1. Designer Clothing
I think it was last month that Kanye West and A.P.C. came out with a $120 plain White cotton, crew neck T-shirt. The price is not even as ridiculous as discovering that it was sold out almost immediately. Designer clothes can be great. I love DVF, Chanel, Versace, and all the rest of them. (Even though almost everything I own of theirs has been a gift because I’m not stupid, rich, or crazy.) But ultimately, wearing labels doesn’t make you any more special or fashionable than someone who shops their local designers or resale and thrift stores. And as someone who loves resale stores and lesser-known designers, I think they’re a really great way to find and develop your own sense of style. And you can do it without paying an arm and a leg or getting yourself into credit card debt.
2. Not Being “Into” Social Media
I’d be the first person to high-five you if you’re not on Facebook, Twitter, Instagram, and all the rest of them. Personally, I believe that people spend way too much time on these platforms rather than going about living their lives. But not being on it or rarely ever being on it, doesn’t inherently make you a more incredible human being. There is a certain segment of the population that believes being off social media entitles them to more cookies than the rest of us. It doesn’t. I encourage having a healthy relationship with social media: not spending more time on it than necessary and not defining your life by it. But using it to communicate and share useful and fun information and ideas. And if you’re not into it, that’s fine. But you’re not a special human being because of that.
3. Being Popular On Social Media/The Internet
At the other end of the spectrum of people who think they’re cool because they’re not into social media, are people who think they’re cool because of their popularity on social media. Whether it’s your number of Facebook friends or Twitter or Instagram followers or the number of people subscribing to your personal blog – it actually doesn’t make you an awesome human being. It means that people like or sometimes dislike what you have to say, or who they think you are. And sure it’s nice to have tons of people who you can reach out to or who reach out to you on the world wide web. But you know what actually counts? The people you can call at three in the morning, and the people who would call you then. How many people do you have like that?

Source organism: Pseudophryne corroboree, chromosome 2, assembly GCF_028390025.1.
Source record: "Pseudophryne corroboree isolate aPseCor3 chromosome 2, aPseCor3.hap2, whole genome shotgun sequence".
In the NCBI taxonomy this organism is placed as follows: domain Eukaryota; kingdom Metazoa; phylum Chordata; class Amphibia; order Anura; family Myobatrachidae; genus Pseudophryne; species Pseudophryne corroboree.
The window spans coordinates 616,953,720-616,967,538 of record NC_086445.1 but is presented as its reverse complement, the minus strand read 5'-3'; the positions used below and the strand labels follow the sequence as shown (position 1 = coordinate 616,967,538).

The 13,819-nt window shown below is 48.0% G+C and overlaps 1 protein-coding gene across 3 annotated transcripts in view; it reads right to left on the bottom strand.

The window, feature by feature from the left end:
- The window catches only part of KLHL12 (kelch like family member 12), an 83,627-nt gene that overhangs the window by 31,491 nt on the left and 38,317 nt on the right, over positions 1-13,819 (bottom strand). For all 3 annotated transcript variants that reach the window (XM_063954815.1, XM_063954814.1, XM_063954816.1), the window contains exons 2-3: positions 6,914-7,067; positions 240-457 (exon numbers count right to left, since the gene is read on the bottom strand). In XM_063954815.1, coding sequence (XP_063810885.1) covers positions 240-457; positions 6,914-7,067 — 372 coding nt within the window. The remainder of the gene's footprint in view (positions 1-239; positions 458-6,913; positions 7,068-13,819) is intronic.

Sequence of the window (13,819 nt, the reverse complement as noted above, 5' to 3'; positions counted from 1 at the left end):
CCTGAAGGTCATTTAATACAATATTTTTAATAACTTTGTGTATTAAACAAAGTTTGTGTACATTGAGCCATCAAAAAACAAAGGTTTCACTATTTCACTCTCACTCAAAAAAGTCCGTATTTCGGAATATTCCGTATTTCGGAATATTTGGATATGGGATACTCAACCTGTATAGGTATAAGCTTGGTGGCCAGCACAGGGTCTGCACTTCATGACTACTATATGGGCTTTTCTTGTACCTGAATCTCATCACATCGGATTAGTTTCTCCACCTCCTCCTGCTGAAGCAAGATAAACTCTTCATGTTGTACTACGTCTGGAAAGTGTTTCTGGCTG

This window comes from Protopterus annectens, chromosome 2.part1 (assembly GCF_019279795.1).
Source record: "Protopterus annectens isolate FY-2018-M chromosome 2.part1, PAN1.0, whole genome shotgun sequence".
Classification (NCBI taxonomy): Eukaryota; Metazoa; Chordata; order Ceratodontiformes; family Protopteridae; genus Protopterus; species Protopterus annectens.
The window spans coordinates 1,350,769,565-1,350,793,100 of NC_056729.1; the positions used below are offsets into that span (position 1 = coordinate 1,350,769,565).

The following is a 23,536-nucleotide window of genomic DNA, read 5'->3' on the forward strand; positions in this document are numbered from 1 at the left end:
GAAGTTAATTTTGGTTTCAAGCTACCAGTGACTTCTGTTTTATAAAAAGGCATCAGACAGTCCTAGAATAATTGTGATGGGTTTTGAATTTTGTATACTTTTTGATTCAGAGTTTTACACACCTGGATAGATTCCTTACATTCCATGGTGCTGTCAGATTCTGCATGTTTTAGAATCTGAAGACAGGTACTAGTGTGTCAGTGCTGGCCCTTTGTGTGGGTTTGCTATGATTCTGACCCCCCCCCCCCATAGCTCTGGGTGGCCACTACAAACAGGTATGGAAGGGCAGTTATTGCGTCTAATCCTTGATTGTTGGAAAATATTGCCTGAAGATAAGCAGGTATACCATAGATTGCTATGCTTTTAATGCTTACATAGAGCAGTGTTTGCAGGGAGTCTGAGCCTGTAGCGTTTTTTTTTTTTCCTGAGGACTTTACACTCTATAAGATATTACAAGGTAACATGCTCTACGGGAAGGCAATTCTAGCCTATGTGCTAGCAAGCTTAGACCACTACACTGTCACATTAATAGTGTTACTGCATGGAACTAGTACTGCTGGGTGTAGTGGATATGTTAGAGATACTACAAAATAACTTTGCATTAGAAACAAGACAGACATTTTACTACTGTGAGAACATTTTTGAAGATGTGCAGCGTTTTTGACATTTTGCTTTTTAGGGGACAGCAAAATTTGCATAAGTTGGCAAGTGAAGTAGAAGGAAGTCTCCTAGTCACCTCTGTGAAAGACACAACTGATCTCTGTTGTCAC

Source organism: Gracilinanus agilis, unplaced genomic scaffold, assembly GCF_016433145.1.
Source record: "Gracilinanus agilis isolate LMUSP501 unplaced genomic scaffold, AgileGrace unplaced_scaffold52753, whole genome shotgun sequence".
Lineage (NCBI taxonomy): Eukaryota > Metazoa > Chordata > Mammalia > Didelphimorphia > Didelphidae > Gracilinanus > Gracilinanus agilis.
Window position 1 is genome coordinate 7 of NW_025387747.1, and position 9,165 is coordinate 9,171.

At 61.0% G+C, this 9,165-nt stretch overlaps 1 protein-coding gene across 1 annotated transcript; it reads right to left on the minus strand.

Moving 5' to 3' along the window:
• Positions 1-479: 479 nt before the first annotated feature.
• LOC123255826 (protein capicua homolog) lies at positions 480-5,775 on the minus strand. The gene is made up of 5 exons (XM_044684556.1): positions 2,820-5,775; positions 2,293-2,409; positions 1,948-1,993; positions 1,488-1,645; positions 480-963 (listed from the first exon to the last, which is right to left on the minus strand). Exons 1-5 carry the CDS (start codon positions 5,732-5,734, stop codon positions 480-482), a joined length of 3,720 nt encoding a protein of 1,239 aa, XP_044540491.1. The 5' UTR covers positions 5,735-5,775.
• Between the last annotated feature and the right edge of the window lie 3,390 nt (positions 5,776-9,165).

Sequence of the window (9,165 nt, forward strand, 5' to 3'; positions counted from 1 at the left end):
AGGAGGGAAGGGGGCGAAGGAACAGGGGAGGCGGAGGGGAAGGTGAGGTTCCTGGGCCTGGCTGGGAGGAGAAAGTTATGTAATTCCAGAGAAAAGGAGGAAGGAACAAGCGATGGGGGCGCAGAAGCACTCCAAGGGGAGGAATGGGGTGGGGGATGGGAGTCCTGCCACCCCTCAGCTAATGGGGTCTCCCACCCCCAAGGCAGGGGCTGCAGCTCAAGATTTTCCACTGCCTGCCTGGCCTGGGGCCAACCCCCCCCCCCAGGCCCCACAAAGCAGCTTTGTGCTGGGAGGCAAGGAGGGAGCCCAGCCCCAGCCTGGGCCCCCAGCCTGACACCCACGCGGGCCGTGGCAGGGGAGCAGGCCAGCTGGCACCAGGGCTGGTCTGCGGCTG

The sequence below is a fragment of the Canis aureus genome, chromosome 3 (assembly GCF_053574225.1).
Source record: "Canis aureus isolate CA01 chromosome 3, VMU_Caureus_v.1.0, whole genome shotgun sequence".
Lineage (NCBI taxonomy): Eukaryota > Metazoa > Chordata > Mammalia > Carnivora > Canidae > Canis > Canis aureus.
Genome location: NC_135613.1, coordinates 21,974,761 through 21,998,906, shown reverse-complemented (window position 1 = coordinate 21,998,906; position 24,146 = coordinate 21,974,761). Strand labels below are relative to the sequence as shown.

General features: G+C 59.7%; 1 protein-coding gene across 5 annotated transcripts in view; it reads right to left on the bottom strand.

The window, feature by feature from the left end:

4. Your Relationship Status
Whether you’re single, in a relationship, married, or forever alone, etc. your relationship status doesn’t really say a lot about you. It doesn’t say whether you’re the kind of person someone wants to grab a beer with, or whether you’re a reliable friend, or a good person. Although society largely has a bias against single people judging by questions/statements such as: “Why are you single?” “What is wrong with you? There must be something wrong!” “Are you putting yourself out there?” The reality is people in relationships especially if they choose to make it legally official in their twenties, also face snide remarks and snickers from peers who think they are wasting their youth. Or don’t know any better. Or something. The only thing I’m interested in knowing about your relationship status is this: How comfortable are you with it?
I never thought I’d be writing this one down because I think travelling is one of the most important things a person should want to undertake. The world is REALLY big (and really small) and only knowing your corner of it seems like such a deprivation. If I could give 5000 quid to everyone to travel annually, I would. (And yes, that includes myself.) And I have had the privilege of doing some travelling. However, there are people who believe travelling makes them so much more sophisticated than the general population. Combined, I’d say my family has probably touched maybe 35, 40 percent of the world. Maybe. But I can honestly say none of us are cooler because of it. Maybe we’re more understanding of how big and different, and yet how small and the same the world is – but that’s about it. Travel if you can and learn something when you do. But you’re not an exceptional person because of it.
So you’re probably thinking: What does make someone cool? Well, I don’t really know what’s cool these days. I’ll call my thirteen year-old sister later and ask her. But I suspect it might be things like this: Being comfortable in your own skin, confident in who you are and who you want to become; challenging yourself in all the areas of your life, and going above and beyond for others in work and play. And if you have a great sense of humor to top it off, I’d say you’re pretty much the greatest thing since sliced bread.